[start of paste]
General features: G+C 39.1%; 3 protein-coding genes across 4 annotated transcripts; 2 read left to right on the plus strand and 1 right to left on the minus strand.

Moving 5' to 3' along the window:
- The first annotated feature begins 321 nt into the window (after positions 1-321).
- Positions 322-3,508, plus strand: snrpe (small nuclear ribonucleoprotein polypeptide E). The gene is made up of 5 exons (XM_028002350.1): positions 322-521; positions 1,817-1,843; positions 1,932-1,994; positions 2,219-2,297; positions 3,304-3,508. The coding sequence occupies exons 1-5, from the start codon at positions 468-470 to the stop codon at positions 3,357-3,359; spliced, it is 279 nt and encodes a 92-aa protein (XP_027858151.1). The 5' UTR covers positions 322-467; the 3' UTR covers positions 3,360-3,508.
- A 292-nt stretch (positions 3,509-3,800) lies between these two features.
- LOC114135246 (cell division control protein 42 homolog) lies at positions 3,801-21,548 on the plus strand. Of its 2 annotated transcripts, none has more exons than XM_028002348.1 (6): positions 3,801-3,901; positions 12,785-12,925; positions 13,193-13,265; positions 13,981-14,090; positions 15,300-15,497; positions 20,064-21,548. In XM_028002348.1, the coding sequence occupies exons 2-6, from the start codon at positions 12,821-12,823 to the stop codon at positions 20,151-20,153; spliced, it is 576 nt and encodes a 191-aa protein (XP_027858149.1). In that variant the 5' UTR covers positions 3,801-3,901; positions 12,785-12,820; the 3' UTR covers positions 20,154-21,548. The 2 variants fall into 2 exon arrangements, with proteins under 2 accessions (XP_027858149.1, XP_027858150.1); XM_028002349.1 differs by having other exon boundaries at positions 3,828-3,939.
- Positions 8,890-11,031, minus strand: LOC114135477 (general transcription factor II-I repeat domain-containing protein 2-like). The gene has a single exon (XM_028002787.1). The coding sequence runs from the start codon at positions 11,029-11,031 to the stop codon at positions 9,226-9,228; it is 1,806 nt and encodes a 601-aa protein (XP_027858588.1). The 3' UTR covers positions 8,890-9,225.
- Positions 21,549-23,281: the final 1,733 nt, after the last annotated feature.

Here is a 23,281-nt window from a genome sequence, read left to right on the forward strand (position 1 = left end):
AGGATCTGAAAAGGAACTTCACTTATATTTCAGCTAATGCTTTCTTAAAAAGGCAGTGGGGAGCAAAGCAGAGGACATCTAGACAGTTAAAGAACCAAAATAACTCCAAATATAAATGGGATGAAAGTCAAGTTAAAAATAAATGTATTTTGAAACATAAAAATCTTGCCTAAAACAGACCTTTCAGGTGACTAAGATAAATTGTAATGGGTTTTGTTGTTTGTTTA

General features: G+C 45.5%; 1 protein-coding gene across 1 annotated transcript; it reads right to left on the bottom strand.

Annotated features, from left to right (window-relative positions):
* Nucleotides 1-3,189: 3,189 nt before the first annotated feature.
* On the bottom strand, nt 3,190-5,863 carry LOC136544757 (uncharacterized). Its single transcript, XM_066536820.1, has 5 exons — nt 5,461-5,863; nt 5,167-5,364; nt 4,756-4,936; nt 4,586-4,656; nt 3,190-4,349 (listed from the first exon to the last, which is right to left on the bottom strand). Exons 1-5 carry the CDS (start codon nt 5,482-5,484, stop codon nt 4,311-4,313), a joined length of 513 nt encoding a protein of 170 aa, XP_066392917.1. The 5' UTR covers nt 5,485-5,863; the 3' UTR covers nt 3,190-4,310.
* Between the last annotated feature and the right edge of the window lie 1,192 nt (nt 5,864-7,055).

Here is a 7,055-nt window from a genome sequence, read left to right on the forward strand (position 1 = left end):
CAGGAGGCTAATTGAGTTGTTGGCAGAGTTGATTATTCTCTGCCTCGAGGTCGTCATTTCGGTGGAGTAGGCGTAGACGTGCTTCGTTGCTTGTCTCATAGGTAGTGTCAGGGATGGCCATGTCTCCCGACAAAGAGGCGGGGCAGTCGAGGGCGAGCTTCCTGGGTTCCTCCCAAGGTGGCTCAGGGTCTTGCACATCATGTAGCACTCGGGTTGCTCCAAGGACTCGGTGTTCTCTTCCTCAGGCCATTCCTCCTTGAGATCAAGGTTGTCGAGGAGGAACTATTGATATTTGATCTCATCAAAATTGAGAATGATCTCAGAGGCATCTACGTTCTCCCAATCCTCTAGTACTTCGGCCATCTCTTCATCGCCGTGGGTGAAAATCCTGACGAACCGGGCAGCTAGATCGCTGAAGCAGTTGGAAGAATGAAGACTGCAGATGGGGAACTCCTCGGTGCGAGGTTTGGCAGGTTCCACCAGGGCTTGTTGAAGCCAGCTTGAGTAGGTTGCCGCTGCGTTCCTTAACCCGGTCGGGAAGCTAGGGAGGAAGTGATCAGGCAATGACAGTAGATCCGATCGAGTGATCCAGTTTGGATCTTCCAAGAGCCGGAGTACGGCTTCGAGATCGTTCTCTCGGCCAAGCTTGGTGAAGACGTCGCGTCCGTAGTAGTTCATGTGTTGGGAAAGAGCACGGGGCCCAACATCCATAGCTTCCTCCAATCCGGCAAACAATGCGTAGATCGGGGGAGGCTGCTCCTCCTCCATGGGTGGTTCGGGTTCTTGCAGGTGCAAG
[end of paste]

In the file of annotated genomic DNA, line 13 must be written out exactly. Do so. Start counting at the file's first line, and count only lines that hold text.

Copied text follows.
* Nucleotides 1-3,189: 3,189 nt before the first annotated feature.